Friday, 25 April 2014

In a world where there are massive walls guarding civilization from evil shadowy threats, magical messengers, armies of ghosts, mystical forest elf-people, magical little old ladies, and a ridiculous amount of other similarly impressive fantasy things, our story begins with one errant schoolgirl: Karin G'ladheon. She's running away from boarding school after a fight with one of the other kids gets her booted out. She's headed back home when she encounters a Green Rider, dying from a mysterious pair of arrows in his back. She unwittingly assumes his responsibilities and is thus charged to deliver an important message to the king.

In fiction, though, nothing is ever as easy as that. The said Evil Shadowy Threat dogs her every step, calling upon treasonous scoundrels and monsters from beyond the wall to block her way.

Luckily, Karin is made of sterner stuff than one would expect of a spoiled, pampered merchant's daughter. She'll need every bit of pluck she can summon because she's in (DARE I SAY IT) for the ride of her life.


Sometimes it pays to crack open a book with zero expectations. I only picked this one up because it was cheap and the cover was pretty. It happens.

Green Rider borrows heavily from the fantasy giants that have come before it, but it strikes its own path enough that the similarities come off more as respectful nods rather than cheap imitations. There's a fair amount of world-building (inescapable in this genre) to go through, but Kristen Britain manages to keep a steady enough pace that the story never gets bogged down with details and history.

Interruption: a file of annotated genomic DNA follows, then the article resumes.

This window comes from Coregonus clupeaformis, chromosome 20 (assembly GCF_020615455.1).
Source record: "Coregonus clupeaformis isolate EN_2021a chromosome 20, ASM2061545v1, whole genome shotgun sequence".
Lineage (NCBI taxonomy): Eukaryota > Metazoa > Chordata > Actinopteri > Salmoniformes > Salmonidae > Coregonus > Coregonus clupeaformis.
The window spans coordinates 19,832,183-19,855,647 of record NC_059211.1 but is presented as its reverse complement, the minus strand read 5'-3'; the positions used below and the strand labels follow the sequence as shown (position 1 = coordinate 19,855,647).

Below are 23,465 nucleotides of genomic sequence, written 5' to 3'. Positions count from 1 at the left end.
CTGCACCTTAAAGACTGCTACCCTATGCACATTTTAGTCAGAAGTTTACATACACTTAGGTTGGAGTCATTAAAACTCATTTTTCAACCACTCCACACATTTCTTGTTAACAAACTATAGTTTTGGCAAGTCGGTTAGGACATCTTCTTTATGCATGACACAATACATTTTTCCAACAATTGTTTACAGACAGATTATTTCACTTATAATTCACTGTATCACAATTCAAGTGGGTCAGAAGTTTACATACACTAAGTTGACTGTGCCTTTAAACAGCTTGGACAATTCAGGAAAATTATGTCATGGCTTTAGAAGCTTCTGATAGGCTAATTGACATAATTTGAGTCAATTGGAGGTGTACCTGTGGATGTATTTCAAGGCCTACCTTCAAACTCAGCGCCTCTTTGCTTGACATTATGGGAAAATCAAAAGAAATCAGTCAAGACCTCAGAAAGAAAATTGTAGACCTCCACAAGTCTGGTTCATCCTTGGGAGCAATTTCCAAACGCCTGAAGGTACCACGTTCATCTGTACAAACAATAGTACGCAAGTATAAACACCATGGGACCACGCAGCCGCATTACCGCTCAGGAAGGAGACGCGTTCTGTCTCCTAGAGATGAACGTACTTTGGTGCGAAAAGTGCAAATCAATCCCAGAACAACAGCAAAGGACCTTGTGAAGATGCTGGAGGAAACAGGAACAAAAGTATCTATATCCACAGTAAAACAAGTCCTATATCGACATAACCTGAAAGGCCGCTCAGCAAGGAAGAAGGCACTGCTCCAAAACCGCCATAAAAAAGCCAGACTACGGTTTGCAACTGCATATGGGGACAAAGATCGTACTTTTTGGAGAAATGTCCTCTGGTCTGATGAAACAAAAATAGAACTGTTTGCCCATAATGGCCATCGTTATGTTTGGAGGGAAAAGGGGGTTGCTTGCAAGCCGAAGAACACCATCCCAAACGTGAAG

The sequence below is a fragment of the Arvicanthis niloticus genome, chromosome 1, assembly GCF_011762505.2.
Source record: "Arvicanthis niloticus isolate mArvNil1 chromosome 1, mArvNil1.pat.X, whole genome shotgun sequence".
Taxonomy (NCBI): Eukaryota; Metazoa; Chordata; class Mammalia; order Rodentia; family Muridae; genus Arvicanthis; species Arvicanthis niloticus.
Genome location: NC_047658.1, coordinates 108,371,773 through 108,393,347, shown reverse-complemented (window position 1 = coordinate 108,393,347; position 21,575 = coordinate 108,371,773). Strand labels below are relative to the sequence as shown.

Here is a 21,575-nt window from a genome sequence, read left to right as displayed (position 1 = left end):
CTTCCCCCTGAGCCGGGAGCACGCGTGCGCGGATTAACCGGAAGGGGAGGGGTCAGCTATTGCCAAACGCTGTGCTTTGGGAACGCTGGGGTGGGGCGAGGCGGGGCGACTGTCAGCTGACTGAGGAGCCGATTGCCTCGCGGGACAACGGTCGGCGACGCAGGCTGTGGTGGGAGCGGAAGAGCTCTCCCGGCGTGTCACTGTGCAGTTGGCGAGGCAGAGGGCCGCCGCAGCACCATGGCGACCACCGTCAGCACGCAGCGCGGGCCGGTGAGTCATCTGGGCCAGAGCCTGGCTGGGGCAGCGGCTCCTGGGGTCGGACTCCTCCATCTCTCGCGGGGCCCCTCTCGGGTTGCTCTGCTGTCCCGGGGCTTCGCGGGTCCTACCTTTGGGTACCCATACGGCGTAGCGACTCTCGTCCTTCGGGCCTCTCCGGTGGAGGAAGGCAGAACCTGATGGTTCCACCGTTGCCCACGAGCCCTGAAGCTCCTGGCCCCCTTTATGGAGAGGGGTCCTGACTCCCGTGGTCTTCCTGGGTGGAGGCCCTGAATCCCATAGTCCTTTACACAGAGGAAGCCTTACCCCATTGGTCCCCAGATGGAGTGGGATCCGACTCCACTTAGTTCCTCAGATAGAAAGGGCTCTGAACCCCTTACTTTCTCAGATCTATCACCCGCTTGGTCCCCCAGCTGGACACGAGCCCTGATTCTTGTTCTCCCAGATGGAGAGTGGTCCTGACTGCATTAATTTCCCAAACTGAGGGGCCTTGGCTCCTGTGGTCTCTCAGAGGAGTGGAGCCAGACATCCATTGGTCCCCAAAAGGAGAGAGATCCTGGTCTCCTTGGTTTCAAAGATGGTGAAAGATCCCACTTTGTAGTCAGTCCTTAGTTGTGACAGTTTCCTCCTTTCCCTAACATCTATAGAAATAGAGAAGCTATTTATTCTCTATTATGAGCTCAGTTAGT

In fact, it's interesting that most of the world-building revolves around how there's not much history to draw from, as the people in Sacoridia know virtually nothing about the magic in their history, having destroyed all historical record of it in fear of the unknown (technically, known but willfully rendered unknown. Silly people). I'd like to know more about the properties of Green Rider magic, and why everyone develops different abilities.

What really shines is Karigan, the protagonist of this story. To tell the truth, when I read that Karin had been expelled for fighting at school, I was kind of hoping for our heroine to be a scrappy little punk with a huge chip on her shoulder, resorting to fisticuffs rather than actual sense. In truth, she's actually just a nice, somewhat standoffish girl whose only aptitude is for winning fights and not much else. She's a bit of a brat in the beginning, running away from school just because she's been suspended for winning a fight. I'll allow that she benefits from a crazy amount of luck and helpful deus ex machina characters, but the great thing about her is that you do get the feeling that given enough time, she could usually get herself out of trouble.

I was surprised to like Green Rider to the point of suspending all other activities to read it late into the night. I don't know why -- the writing style is rather simplistic and the story doesn't really deliver anything particularly new in the genre. But Kristen Britain never lets up on the action, hurling Karigan into danger and exhaustion in every other chapter, and you can't help feeling like you're right there, struggling through the dangers of the wilderness with her. 

And sometimes, that's all you ask for in a book. Kristen Britain delivers.


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